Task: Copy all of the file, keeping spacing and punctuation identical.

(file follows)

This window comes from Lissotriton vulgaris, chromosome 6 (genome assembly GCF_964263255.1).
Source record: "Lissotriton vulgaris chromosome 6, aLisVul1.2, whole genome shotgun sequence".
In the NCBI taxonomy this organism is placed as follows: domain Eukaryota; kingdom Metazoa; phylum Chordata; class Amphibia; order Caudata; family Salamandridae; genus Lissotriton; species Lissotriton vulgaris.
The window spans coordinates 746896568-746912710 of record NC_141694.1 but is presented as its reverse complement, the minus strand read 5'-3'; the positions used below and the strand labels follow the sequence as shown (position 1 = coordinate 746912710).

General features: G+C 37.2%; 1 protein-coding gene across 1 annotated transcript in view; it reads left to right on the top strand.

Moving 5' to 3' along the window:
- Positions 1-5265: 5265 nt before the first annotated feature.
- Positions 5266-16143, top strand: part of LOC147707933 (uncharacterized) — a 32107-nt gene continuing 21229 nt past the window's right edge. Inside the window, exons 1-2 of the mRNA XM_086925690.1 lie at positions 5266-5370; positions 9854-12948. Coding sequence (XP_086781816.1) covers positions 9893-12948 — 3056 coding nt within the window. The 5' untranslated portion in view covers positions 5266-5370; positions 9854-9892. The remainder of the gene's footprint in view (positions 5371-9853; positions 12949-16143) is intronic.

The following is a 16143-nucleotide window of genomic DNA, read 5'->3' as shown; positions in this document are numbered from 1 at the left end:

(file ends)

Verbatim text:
This window comes from Lissotriton vulgaris, chromosome 6 (genome assembly GCF_964263255.1).
Source record: "Lissotriton vulgaris chromosome 6, aLisVul1.2, whole genome shotgun sequence".
In the NCBI taxonomy this organism is placed as follows: domain Eukaryota; kingdom Metazoa; phylum Chordata; class Amphibia; order Caudata; family Salamandridae; genus Lissotriton; species Lissotriton vulgaris.
The window spans coordinates 746896568-746912710 of record NC_141694.1 but is presented as its reverse complement, the minus strand read 5'-3'; the positions used below and the strand labels follow the sequence as shown (position 1 = coordinate 746912710).

General features: G+C 37.2%; 1 protein-coding gene across 1 annotated transcript in view; it reads left to right on the top strand.

Moving 5' to 3' along the window:
- Positions 1-5265: 5265 nt before the first annotated feature.
- Positions 5266-16143, top strand: part of LOC147707933 (uncharacterized) — a 32107-nt gene continuing 21229 nt past the window's right edge. Inside the window, exons 1-2 of the mRNA XM_086925690.1 lie at positions 5266-5370; positions 9854-12948. Coding sequence (XP_086781816.1) covers positions 9893-12948 — 3056 coding nt within the window. The 5' untranslated portion in view covers positions 5266-5370; positions 9854-9892. The remainder of the gene's footprint in view (positions 5371-9853; positions 12949-16143) is intronic.

The following is a 16143-nucleotide window of genomic DNA, read 5'->3' as shown; positions in this document are numbered from 1 at the left end: